I was 18 when Boomy Tella first came out. It felt important then, it is still important now. There are a limited number of great pop albums and this is one of them. None of the songs extend beyond 4 minutes, many are under three. There are no guitar solos, there is no ‘stretching out’, no noodling, no filler. These things are important. Say what you want and then stop. Think ‘I just can’t stop it’, ‘I am a wallet’, ‘Two sevens clash’, ‘Meat is murder’, ‘Born this way’ and ‘Ping pong’.
Great albums always have a great opening song and ‘Not so simple Sharon says’ is just that. It sets the tone and you want to hear what comes next. Great songs always have a great opening line and ‘Being wayward and cynical never left a lasting impression on her lonely heart’ is up there with some of the best: “Hand in glove, the sun shines out of our behinds”; “When this old world starts getting me down and people are just too much for me to face…”; “You spurn my natural emotions, you make me feel I’m dirt and I’m hurt.”
Nothing is deliberately obscure or difficult but there is an air of mystery and surprise. I still don’t know if ‘Love letter’ is sung from a spurned male or female point of view, the trombone and laughter in ‘Beneath the reach’ suddenly appear but just seem to fit and the party which starts in the background of ‘Las Regas El Resoto’ is like an abrupt left turn down a tiny side street. But it works. The words are clear and articulate but leave gaps for you to fill in. These are no themes, and nothing is in your face. ‘Mrs Shepherd’ seems to be about a pompous and high-handed moralist whose daughter turns out to be a lesbian, ‘Down by the chimney’ perhaps about someone’s loss of innocence. The music is angular and yet melodic. ‘Not so simple Sharon says’ has a hook so catchy it is one of those tunes you would recognise within a second or two if it ever happened to be on the radio. It’s familiar but you can’t pin it down. As John Peel said of someone more famous – it’s not immediately possible to tell what they have been listening to. Labelling this as ‘mod’ or using the term ‘mod band’ feels reductive and dismissive. For me, this is an album that deserves more than that.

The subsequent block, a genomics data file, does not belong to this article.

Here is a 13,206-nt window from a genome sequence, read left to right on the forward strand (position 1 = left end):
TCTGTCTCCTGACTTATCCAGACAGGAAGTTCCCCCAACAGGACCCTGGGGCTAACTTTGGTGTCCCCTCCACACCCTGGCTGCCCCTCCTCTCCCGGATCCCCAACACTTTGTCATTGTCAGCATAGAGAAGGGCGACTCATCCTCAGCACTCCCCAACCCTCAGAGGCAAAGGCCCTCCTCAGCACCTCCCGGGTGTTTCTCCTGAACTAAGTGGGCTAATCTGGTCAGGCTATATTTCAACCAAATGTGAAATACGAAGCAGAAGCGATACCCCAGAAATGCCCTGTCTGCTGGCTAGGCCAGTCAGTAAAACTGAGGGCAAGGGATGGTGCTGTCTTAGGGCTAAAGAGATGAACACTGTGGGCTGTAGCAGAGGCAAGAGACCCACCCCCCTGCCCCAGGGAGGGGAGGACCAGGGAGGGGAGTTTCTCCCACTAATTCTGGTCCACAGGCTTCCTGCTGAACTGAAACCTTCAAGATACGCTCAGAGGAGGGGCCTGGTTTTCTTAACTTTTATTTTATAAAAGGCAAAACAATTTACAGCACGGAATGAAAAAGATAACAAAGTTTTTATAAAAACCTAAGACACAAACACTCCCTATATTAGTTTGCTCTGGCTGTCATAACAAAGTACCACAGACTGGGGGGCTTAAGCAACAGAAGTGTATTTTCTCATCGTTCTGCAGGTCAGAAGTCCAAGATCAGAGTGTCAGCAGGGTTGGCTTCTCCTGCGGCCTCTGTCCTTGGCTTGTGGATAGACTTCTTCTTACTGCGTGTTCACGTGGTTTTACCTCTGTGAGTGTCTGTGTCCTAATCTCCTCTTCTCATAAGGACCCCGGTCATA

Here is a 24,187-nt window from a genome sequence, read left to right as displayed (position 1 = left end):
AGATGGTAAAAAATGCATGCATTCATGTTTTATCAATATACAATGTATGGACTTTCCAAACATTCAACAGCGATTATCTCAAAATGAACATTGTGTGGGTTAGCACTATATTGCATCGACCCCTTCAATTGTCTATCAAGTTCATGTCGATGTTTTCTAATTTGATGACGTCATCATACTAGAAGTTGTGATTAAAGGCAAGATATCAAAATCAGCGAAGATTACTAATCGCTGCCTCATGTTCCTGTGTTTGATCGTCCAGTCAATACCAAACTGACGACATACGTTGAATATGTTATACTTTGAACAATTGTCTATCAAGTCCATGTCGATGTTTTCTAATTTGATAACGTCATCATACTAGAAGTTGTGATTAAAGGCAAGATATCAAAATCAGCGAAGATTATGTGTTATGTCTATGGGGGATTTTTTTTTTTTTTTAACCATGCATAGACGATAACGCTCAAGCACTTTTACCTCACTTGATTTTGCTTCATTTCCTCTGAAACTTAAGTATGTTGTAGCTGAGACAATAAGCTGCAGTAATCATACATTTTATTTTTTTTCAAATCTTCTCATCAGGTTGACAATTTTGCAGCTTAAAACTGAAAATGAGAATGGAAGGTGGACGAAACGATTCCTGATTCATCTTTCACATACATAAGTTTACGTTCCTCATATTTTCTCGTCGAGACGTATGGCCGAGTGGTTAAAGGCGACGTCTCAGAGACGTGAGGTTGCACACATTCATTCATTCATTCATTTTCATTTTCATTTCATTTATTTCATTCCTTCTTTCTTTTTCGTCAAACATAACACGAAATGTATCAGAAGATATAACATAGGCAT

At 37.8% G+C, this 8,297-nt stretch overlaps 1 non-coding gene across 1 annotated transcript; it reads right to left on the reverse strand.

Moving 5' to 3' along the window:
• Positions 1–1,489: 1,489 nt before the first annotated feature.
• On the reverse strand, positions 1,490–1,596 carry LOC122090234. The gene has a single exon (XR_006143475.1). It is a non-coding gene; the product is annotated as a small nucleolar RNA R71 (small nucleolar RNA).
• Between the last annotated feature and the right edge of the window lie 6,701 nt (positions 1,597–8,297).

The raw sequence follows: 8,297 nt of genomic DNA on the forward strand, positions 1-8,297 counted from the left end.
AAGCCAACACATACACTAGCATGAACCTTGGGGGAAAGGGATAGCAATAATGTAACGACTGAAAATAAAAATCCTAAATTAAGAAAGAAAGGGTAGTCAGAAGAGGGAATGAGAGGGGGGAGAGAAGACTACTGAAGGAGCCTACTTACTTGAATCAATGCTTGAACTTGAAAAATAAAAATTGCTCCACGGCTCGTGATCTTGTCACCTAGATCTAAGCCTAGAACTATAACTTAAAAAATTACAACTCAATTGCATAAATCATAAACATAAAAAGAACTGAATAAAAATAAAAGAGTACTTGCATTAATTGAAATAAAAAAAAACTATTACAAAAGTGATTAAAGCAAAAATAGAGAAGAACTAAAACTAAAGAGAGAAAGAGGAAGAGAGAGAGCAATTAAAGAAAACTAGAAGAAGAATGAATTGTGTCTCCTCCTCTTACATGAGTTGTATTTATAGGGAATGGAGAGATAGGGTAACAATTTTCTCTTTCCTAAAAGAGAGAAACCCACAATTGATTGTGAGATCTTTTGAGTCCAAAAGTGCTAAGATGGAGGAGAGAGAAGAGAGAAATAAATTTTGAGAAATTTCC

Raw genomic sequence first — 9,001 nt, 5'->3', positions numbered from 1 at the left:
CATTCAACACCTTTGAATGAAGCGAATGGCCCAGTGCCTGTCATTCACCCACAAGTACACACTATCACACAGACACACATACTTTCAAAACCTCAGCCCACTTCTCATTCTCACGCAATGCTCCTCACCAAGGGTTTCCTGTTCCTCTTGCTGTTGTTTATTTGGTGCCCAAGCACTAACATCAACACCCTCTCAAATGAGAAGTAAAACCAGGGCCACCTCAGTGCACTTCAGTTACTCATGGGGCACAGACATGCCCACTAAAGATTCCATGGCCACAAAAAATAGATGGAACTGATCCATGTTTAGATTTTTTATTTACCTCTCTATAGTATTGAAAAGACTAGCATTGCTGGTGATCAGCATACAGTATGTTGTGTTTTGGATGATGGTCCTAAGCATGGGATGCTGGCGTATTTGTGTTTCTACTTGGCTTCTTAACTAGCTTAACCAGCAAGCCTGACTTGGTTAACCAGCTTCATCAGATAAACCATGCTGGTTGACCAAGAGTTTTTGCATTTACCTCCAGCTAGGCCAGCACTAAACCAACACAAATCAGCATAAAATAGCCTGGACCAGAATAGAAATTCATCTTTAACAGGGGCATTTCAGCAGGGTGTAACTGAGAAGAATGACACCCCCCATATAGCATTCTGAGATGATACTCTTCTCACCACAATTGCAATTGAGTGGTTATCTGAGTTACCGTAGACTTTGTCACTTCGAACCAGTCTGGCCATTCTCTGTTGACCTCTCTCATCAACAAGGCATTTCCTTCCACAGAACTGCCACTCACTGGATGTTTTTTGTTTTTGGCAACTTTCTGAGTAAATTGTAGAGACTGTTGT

1988 was a long time ago and the past is a country I don’t much want to visit. But this is a great record and it is nice to have it back.
Buy the reissued ‘Boomy Tella’ on vinyl, CD or download via Bandcamp